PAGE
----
||October 2011 issue
How to raise honeybees in Montréal’s Mile End
By Kathryn Jezer-Morton
If you’re in Montréal’s Mile End neighbourhood, historically
home to working-class families but lately one of Canada’s
hipster epicentres, take rue Saint-Viateur east until it deadends
amid a group of ungracefully aging industrial buildings.
Follow a potholed pathway between two of them, and you’ll
find yourself in a meadow, a startling bit of green left feral all
year round. That’s where we keep our bees.
We set them up there a year ago, our first season of beekeeping.
I had been reading about the collapse of honeybee populations
around the world, and
beekeeping seemed like a romantic
antidote to my desk-bound life and
a way to harvest fresh honey at the
same time. At first, the roof on one
of the buildings was a promising site,
but I was six months pregnant — not
the ideal time to haul boxes of bees
up and down ladders. So, with some
trepidation, my husband Gray and I
set up our hive in the meadow, which
locals call Le Champ des Possibles.
About one hectare, Le Champ is
home to a mature stand of cottonwood
trees and a dazzling succession
of wildflowers. It’s also a popular spot
for illicit campfires and sleepovers
by itinerant street kids. Beneath the
brush at Le Champ’s perimeter, the
ground is plastered with trash: lone
leather shoes, junk-food wrappers,
empty packs of Export ĎA’s.
But Le Champ is a refuge for the
neighbourhood too. Kids ride their
bicycles across the network of worn footpaths. A saxophone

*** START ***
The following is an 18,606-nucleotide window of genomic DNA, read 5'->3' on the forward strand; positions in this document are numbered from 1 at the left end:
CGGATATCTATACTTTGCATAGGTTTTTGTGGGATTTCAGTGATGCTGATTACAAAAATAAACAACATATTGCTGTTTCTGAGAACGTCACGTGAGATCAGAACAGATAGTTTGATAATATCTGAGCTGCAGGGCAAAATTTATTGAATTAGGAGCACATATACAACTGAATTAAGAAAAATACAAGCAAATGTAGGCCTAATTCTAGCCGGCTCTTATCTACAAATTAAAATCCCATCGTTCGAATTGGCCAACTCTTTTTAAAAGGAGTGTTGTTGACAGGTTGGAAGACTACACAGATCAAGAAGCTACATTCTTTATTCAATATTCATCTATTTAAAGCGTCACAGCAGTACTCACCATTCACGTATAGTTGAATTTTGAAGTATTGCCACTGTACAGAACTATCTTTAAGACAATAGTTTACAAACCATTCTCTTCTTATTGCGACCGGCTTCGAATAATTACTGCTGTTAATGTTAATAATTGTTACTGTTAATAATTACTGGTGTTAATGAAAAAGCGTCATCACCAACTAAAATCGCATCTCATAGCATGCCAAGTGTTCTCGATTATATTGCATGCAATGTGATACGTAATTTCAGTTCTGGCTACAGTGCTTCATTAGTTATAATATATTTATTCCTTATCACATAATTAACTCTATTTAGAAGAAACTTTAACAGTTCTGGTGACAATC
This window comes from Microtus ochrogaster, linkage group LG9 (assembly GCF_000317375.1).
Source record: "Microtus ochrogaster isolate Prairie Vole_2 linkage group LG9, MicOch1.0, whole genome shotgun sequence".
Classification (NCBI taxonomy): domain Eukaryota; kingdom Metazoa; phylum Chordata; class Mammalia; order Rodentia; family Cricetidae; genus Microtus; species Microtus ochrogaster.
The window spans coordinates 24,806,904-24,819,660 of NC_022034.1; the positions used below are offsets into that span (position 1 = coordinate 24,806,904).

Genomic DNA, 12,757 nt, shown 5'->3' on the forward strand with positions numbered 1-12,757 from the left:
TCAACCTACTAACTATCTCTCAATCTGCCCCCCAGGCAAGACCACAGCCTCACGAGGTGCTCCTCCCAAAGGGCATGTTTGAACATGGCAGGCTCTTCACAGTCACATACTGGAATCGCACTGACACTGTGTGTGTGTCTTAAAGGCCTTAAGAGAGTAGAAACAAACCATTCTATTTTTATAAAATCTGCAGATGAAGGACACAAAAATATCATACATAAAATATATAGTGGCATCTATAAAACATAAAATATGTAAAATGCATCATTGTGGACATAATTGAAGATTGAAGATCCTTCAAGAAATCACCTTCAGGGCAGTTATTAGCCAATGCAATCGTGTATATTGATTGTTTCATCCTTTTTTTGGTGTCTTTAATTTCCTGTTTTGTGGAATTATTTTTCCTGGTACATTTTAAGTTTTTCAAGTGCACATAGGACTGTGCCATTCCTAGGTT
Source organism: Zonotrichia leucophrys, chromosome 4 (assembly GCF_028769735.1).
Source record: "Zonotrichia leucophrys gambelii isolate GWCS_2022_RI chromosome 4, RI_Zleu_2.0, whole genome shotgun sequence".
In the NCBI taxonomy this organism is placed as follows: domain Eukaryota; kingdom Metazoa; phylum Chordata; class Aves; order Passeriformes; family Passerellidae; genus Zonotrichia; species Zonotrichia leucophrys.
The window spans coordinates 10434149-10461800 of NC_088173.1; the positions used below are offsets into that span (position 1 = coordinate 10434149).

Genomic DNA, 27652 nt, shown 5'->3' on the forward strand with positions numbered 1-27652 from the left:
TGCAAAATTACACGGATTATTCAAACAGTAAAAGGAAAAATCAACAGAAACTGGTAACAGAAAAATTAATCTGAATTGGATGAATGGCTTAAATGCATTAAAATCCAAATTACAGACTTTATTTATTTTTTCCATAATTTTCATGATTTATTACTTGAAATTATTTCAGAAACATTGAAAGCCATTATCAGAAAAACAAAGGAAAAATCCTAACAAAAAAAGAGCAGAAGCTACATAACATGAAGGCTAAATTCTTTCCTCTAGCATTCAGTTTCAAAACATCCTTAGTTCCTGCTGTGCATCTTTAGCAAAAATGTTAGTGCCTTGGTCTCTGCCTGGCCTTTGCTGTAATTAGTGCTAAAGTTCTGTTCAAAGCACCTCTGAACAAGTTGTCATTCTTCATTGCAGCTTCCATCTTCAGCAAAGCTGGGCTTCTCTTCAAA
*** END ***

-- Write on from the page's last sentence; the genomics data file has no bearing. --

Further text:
player practises by the campfire ashes. Commuters cross the
field by the dozen, taking a shortcut to the Métro station.
And on a rise by the train tracks, our bees are hard at work.
We bought our bees from a hobbyist in the Eastern
Townships whom we found on the Craigslist website. In early
May, we drove the 45 minutes to his house, where he helped us
load a starter hive of bees into the back of our station wagon.
A few bees managed to crawl out of the box. “Roll down your
windows,” he advised us. “The wind will push them to the back
of the car.” Not, as it turns out, when you’re stuck in downtown
We started with a single wooden box, called a super, on a
wooden pallet. Over the summer, it grew to a stack of three
supers. Concerned that curious dogs or revellers would disturb
the hive, we erected a makeshift enclosure out of chicken wire
and wooden stakes. I laminated a friendly note introducing the
bees to passersby and zip-tied it to the fence. And I created an
anonymous e-mail account to field complaints that we worried
would be inevitable.
The first night our bees spent in the field, I lay awake worrying
about them. I wouldn’t leave my cat in a vacant urban field
at night; why was leaving the bees there any different?
Within the first week, the
wooden stakes of our enclosure
were stolen for firewood. A handful
of cigarette butts graced the front of
the hive; I imagined people enjoying
a contemplative smoke while
watching the bees land at the entryway,
haunches covered in pollen.
But instead of complaints, the
e-mail account filled with interview
requests and offers to help
maintain the hive. Within a couple
of months, our bees had been
photographed, blogged about,
covered in the local paper and
filmed. We joked that we were
“meta-beekeepers” rather than
actual beekeepers, having spent
nearly as much time talking about
our bees as caring for them.
Many people who we will never
meet love our bees. On our weekly
check-ins at the hive, we enter the
meadow from the train-tracks side
and often see from a distance someone paused in front of the
I love our bees, because while much of my time is taken up
with getting by in an urban world, they’re a reminder of the
relentlessness of the natural world. With or without a beekeeper,
they build their cities, rear their leaders and defend themselves.
They have been doing so since before my city was dreamed of,
and strangely, I take comfort in thinking they’ll be doing so
long after I’m gone.
Kathryn Jezer-Morton is a writer based in Montréal.